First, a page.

Thurston (16 try assists, 23 line-break assists) won the Preston Campbell Medal in last year’s game and the occasion of representing his people again will see him dominate Indigenous plays.
Where it will be won: You know the old saying – a champion team will always beat a team of champions. That’s why focus, attitude and the ability to form crucial combinations from the outset will be so important to both teams.
While seemingly overpowered on paper, you just can’t write off the Indigenous side – last year’s result showed just how far passion and pride will take this squad of select talent.
Tactics-wise field position, building pressure and minimising mistakes will be the order of the day – especially in a game so early in the season with plenty of ‘ring rust’ needing to be cleaned out of the system.
The plays to watch… Johnathan Thurston taking on the line with his trademark ‘show-and-go’; Jamal Idris charging onto inside balls inside the opposition 10 metres; Ben Barba swooping on Scott Prince’s well-weighted kicks; Tom Learoyd-Lahrs and George Rose looking to bend the NRL defensive line early; Josh Dugan and Brett Morris making inroads on kick-returns; Benji Marshall drifting wider on occasion in attack and bamboozling the Indigenous right-side defence; Darren Lockyer and Cameron Smith changing the point of the attack and sending plenty of traffic down the short blind; Feleti Mateo showcasing wonderful offloads late in either half when the defence gets tired.
The History: Played 1; Indigenous All Stars 1, NRL All Stars 0. Last year the Indigenous All Stars got up 16-12 in a cliff-hanger.
Conclusion: In our preview last year we predicted “a high-scoring, thrill-a-minute rollercoaster of fun”. While the 28 total points scored fell short of that prophecy it was certainly high on the thrill factor.
Fitness could hold a key on the evening – the weather forecast for the Gold Coast for the days leading up to kick-off and also the night of the game are for temperatures nudging over 30 degrees, with occasional showers. That spells humid conditions, so both coaches will need to be spot-on with their interchanges.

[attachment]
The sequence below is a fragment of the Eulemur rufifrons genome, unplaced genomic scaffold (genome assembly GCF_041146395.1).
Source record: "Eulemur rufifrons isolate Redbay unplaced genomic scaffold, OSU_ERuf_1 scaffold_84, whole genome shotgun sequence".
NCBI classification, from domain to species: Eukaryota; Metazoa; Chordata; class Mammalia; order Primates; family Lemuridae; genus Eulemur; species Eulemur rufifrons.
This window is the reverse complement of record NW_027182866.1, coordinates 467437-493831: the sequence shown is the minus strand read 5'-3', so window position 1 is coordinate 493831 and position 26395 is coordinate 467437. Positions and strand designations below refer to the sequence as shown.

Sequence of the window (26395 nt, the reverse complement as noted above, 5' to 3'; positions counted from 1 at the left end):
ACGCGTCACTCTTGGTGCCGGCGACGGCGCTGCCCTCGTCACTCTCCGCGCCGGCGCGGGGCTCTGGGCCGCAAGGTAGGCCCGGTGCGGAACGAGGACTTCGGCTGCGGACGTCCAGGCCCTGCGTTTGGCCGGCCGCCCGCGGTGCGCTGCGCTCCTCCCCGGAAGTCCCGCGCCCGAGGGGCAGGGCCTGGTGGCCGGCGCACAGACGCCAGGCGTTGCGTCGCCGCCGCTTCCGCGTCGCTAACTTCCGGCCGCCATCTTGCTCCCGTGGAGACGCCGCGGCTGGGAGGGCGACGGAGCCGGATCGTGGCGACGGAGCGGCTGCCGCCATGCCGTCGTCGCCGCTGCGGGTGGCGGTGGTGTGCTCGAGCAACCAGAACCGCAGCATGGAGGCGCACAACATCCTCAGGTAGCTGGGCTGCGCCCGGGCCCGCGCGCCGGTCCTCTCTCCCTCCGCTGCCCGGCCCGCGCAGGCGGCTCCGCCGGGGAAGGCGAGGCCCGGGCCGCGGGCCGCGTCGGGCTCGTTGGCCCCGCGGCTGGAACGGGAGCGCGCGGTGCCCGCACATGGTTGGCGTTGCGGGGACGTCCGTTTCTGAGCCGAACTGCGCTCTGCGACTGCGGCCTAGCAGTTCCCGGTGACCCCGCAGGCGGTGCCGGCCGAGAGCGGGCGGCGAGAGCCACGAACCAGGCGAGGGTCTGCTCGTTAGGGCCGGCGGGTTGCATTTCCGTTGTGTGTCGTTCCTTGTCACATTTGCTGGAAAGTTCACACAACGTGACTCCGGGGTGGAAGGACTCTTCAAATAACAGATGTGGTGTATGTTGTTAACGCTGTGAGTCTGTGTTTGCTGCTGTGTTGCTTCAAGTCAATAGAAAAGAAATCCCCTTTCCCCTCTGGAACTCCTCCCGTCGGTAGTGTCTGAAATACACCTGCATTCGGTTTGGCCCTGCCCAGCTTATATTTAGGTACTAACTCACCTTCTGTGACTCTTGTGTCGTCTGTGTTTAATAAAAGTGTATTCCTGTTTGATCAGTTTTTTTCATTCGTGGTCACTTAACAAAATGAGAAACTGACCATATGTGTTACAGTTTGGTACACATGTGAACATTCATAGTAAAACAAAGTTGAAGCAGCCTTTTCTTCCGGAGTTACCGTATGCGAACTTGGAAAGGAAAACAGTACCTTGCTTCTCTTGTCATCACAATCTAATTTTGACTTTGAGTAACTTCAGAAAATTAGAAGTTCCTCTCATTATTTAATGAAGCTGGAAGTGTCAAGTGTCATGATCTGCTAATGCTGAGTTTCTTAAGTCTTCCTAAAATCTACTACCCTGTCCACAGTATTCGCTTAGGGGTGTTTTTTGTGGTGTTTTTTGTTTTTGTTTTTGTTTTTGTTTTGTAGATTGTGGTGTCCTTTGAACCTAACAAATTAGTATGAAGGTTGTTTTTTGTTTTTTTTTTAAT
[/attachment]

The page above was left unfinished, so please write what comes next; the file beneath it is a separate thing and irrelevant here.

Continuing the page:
The NRL All Stars should win – but with a sell-out crowd that will largely be in the corner of the Indigenous team, plus the wave of emotion surrounding the key themes of reconciliation, recognition and Indigenous pride, the ‘home’ side is certainly capable of repeating last year’s upset. And be assured they’ll be psyched for kick-off after another stirring delivery of their war cry.
Last year Wendell Sailor played a corner post like a didgeridoo after scoring early in the game. The impromptu celebration had the crowd in rapture – what have they got in store this year?
One thing that’s unlikely is a blowout win by either side. We’ll tip the NRL All Stars by six points.
Teams & jersey numbers:
Indigenous All Stars – 20. Matt Bowen, 2. Nathan Merritt, 3. Willie Tonga, 4. Beau Champion, 5, Jharal Yow Yeh, 6. Scott Prince, 7. Johnathan Thurston (c), 8. Tom Learoyd-Lahrs, 9. Travis Waddell, 10. George Rose, 11. Cory Paterson, 12. Jamal Idris, 13. Greg Bird, 14. Ben Barba, 15. Jamie Soward, 16. Carl Webb, 17. Joel Moon, 18. Joel Thompson, 19. Ryan James, 21 Anthony Mitchell. Coach – Laurie Daley.
NRL All Stars – 1. Josh Dugan, 2. Akuila Uate, 3. Michael Jennings, 4. Jamie Lyon, 5. Brett Morris, 6. Darren Lockyer (c), 7. Benji Marshall, 8. Ben Hannant, 9. Cameron Smith, 10. Matthew Scott, 11. Nathan Hindmarsh, 12. Liam Fulton, 13. Paul Gallen, 14, Dave Taylor, 15. Ashley Harrison, 16. Feleti Mateo, 17. Shaun Kenny-Dowall, 18. Michael Ennis, 19. Petero Civoniceva, 20. Kurt Gidley. Coach – Wayne Bennett.
Match officials: Referees – Shayne Hayne, Ben Cummins, Gavin Badger, Henry Perenara; Sideline Officials – Paul Holland & Jeff Younis.
Televised: Channel 9 – Live from 6.30pm (Queensland time), 7.30pm (NSW).
* Statistics: NRL Stats.